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Eartubes and Ear Infections

Your child may still get an ear infection (acute otitis media) with a tube. If an infection occurs, you will usually notice drainage or a bad smell from the ear canal.

If your child gets an ear infection with visible drainage or discharge from the ear canal:

  1. Do not worry: the drainage indicates that the tube is working to drain infection from the middle ear space. Most children do not have pain or fever with an infection when the tube is in place and working.
  2. Ear drainage can be clear, cloudy, or even bloody. There is no danger to hearing.
  3. The best treatment is antibiotic ear drops alone (ofloxacin or ciprofloxacin-dexamethasone). Place the drops in the ear canal two times a day for up to 10 days. "Pump" the flap of skin in front of the ear canal (tragus) a few times after placing the drops. This will help the drops enter the ear tube.
  4. Ear drainage may build up or dry at the opening of the ear canal. Remove the drainage with a cotton-tipped swab dipped in hydrogen peroxide or warm water, a cotton ball to absorb drainage, or gently suction with an infant nasal aspirator.
  5. Prevent water entry into the ear canal during bathing or hair washing by using a piece of cotton saturated with Vaseline to cover the opening; do not allow swimming until the drainage stops. Non-custom or custom made swimmolds may be a longer term solution for water protection.
  6. To avoid yeast infections of the ear canal, do not use antibiotic eardrops frequently or more than 10 days at a time.
  7. Oral antibiotics are unnecessary for most ear infections with tubes unless your child is very ill, has another reason to be on an antibiotic, or the infection does not go away after using ear drops.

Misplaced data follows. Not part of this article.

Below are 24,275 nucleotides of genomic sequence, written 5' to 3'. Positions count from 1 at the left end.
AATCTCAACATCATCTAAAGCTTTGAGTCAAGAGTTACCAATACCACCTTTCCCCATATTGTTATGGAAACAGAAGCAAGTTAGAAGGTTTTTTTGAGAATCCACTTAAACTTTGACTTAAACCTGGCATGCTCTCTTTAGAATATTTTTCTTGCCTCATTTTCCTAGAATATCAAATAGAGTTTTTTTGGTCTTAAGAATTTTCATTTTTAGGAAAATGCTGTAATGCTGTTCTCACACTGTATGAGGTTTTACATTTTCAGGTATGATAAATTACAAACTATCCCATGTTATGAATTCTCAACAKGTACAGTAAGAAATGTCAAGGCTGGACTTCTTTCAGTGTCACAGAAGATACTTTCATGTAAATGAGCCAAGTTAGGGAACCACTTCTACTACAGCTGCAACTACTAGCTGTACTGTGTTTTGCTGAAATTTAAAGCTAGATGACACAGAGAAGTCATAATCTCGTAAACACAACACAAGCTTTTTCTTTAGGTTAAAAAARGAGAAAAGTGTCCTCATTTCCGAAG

If your child gets an ear infection without visible drainage from the ear canal:

  1. Ask your primary doctor if the tube is open (functioning); if it is, the infections should resolve without a need for oral antibiotics or antibiotic ear drops.
  2. If your doctor gives you an antibiotic or ear drop prescription anyway, ask if you can wait a few days before filling it; chances are high you will not need the medication. Use acetaminophen or ibuprofen to relieve pain, if necessary, during the first few days.
  3. If the tube is not open, the ear infection is treated as if the tube was not there; the blocked tube does not do any harm (and will not cause a problem), but is also does not do any good.

When to Call the Ear Doctor (Otolaryngologist)

Call the ear doctor if any of the following occur:

  1. Your child's regular doctor can't see the tube in the ear.
  2. Your child has hearing loss, continued ear infections or continued ear pain/discomfort.
  3. Ear drainage continues for more than 7 days.
  4. Drainage from the ears occurs frequently.
  5. There is excessive wax build-up in the ear canal.